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Kindle's E-book Vulnerability Could Have Been Exploited to Hijack a User's Device

 

Amazon patched a significant vulnerability in its Kindle e-book reader platform earlier this April, which could have been used to gain complete control of a user's device and steal sensitive data by simply deploying a malicious e-book. "By sending Kindle users a single malicious e-book, a threat actor could have stolen any information stored on the device, from Amazon account credentials to billing information," Yaniv Balmas, head of cyber research at Check Point, said in an emailed statement. "The security vulnerabilities allow an attacker to target a very specific audience."

In other words, if a threat actor wanted to target a certain group of individuals or demographic, the adversary could tailor and coordinate a highly targeted cyber-attack using a popular e-book in a language or dialect widely spoken among the group.

Threat actors might readily target speakers of a specific language, according to Balmas. To target Romanians, for example, they would only need to publish a bestselling book in that language as an e-book. Because the majority of people who download that book will almost certainly speak Romanian, a hacker may be confident that nearly all of the victims will be Romanian. 

“That degree of specificity in offensive attack capabilities is very sought after in the cybercrime and cyber-espionage world. In the wrong hands, those offensive capabilities could do some serious damage, which concerned us immensely,” Balmas said. 

Following a responsible disclosure of the problem to Amazon in February 2021, the retail and entertainment behemoth released a patch in April 2021 as part of its 5.13.5 edition of Kindle software. The flaw is exploited by sending a malicious e-book to an intended victim, who, upon opening the book, triggers the infection sequence without any interaction from the user, allowing the threat actor to delete the user's library, gain full access to the Amazon account, or turn the Kindle into a bot for striking other devices in the target's local network.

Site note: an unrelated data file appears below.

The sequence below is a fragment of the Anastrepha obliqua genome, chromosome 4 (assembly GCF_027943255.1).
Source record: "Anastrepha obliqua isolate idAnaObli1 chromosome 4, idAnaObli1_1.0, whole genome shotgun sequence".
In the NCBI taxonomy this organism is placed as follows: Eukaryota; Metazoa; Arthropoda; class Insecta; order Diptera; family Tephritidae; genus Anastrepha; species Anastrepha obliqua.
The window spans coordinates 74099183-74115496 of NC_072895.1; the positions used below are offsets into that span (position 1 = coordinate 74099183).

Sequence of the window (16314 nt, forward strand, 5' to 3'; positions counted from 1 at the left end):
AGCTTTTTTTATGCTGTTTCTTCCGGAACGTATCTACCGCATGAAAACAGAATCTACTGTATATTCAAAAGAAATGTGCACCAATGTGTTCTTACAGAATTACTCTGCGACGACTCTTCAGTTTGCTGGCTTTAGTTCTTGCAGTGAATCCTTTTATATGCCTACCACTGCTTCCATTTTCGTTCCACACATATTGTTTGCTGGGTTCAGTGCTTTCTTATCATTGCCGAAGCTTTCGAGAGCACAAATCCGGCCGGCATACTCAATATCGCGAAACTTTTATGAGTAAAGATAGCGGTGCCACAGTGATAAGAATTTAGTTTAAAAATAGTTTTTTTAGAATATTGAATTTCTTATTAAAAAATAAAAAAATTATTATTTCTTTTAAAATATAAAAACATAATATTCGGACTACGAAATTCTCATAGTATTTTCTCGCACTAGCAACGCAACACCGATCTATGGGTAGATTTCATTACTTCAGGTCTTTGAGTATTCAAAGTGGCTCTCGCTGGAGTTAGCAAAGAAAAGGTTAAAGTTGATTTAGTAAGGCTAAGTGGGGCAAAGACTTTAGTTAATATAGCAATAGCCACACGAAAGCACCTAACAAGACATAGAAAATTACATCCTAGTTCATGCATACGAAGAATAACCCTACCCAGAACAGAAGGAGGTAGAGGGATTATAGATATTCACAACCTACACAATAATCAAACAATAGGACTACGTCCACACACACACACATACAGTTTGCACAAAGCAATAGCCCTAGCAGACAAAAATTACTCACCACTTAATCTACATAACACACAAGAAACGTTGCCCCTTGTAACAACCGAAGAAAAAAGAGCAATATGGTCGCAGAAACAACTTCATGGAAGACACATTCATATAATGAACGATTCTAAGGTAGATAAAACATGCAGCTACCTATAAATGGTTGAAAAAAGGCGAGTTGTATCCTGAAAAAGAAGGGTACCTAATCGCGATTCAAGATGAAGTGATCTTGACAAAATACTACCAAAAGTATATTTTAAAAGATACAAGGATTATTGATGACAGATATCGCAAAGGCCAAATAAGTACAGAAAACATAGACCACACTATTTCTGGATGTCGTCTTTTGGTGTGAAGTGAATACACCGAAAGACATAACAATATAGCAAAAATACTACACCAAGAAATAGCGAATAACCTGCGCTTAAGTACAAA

The flaw is in the firmware's e-book parsing architecture, notably in the implementation of how PDF documents are opened, which allows a malicious payload to be executed on the device. 

"Kindle, like other IoT devices, are often thought of as innocuous and disregarded as security risks," Balmas said. "These IoT devices are vulnerable to the same attacks as computers. Everyone should be aware of the cyber risks in using anything connected to the computer, especially something as ubiquitous as Amazon's Kindle."

Threat Actor Targets New Zealand Reserve Bank to Acquire Sensitive Information

 

New Zealand’s Reserve Bank data systems were hacked by an anonymous hacker who potentially secured access to sensitive and personal information. The hacker managed to get his hands on a third-party file sharing service, the one used by Central Bank of New Zealand to share and reserve sensitive information. 

The Reserve Bank of New Zealand based in Wellington, commonly named as Te Putea Matua is accountable for generating monetary policy to stabilize prices in the nation. The Governor of Reserve Bank of New Zealand Adrian Orr assured the public that the data breach has been restrained and the bank’s core functions “remain sound and operational”. 

Threat actors have targeted a number of major organizations in New Zealand in the past year. New Zealand Stock Exchange was one of the prominent victims of the cyber attack and its servers were knocked out for nearly a week in August 2020. In a conversation with Radio New Zealand, Dave Parry the professor of computer science at Auckland University told that there might be a possibility of another government’s influence behind the Reserve Bank data leak. 

Adrian Orr stated that “we are working closely with domestic and international security experts and other relevant authorities as part of our investigation and response to this malicious attack. The nature and extent of information that has been potentially accessed is still being determined, but it may include some commercially and personally sensitive information. The system has been secured and taken offline until we have completed our initial investigations”.

Till further investigations, the Reserve Bank of New Zealand is currently considering alternative techniques to secure data and has taken its systems offline.